Maintains Blood Pressure
Spinach has a very high content of potassium and a low content of sodium. This composition of minerals is very beneficial for high blood pressure patients as potassium lowers and sodium raises the blood pressure. The folate present in spinach also contributes to the reduction of hypertension and relaxes blood vessels, while maintaining proper blood flow. By reducing blood pressure and relaxing the tension of vessels and arteries, you can reduce stress on the cardiovascular system and increase oxygenation to the body’s organ systems for optimal functionality.
Full of nutrients and delicious taste, spinach is a winter superfood. But what’s the best way to eat it? Read the following surprising facts about this leafy green:
It’s wiser to choose tender baby spinach leaves. The larger the leaves, the more mature they are and more likely to be tough or stringy. Also, spinach leaves that are placed under the direct light in the stores have been found to contain more nutrients than those stored in darkness.
Cooking spinach actually increases its health benefits! Just half a cup of cooked spinach will give you thrice as much nutrition as one cup of raw spinach. That’s because the body cannot completely break down the nutrients in raw spinach for its use.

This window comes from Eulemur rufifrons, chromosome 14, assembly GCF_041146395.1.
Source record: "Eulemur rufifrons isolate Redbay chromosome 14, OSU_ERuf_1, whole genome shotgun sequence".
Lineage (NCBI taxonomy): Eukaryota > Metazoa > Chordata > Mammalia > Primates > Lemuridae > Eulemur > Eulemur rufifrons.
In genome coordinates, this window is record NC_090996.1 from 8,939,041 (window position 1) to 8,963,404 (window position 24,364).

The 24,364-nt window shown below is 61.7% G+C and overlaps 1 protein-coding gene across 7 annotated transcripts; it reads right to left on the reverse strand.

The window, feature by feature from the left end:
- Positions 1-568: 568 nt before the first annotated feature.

As an exception to the advice above, research studies show that taking spinach in juice form is actually the healthiest way to consume it. Blend spinach with other vegetables or fruits to create a delicious glass of juice, or try a
green smoothie.There’s a compound in spinach called oxalic acid, which blocks the absorption of calcium and iron. An easy way to solve this problem is to pair spinach with a food high in vitamin C. Mandarin oranges and cantaloupes spring to mind here. Another way to reduce the power of oxalic acid is to boil the spinach leaves for at least two minutes.
Freezing spinach diminishes its health benefits. The way to get the best from the leaf is to buy it fresh and eat it the same day.There are many recipes how you can cook spinach but I will show a very easy and delicious recipe.
Easy Sauteed Spinach
- 1 lb. fresh baby spinach
- 1½ Tbsp. olive oil
- ¼ cup finely chopped onion
- 1 Tbsp. minced garlic
- ½ tsp. fresh cracked black pepper
- ¼ tsp. salt (or more to taste)
- 2 tsp. freshly squeezed lemon juice
- ⅛ to ¼ tsp. crushed red pepper flakes (optional)
- Heat oil in large pot over medium heat.
- Add onion and sauté 2-3 minutes until onion starts to turn translucent.
- Add garlic and stir a minute longer until garlic is aromatic but not brown.
- Add spinach, salt, and pepper and stir to coat spinach in oil. Continue stirring every 30 seconds until spinach is wilted (about 4-5 mins). Do not continue cooking once spinach is done wilting – immediately remove from heat.
- Add lemon juice and red pepper flakes (if desired) and stir. Adjust saltiness if needed. Transfer to a serving dish with a slotted spoon to drain out the juices.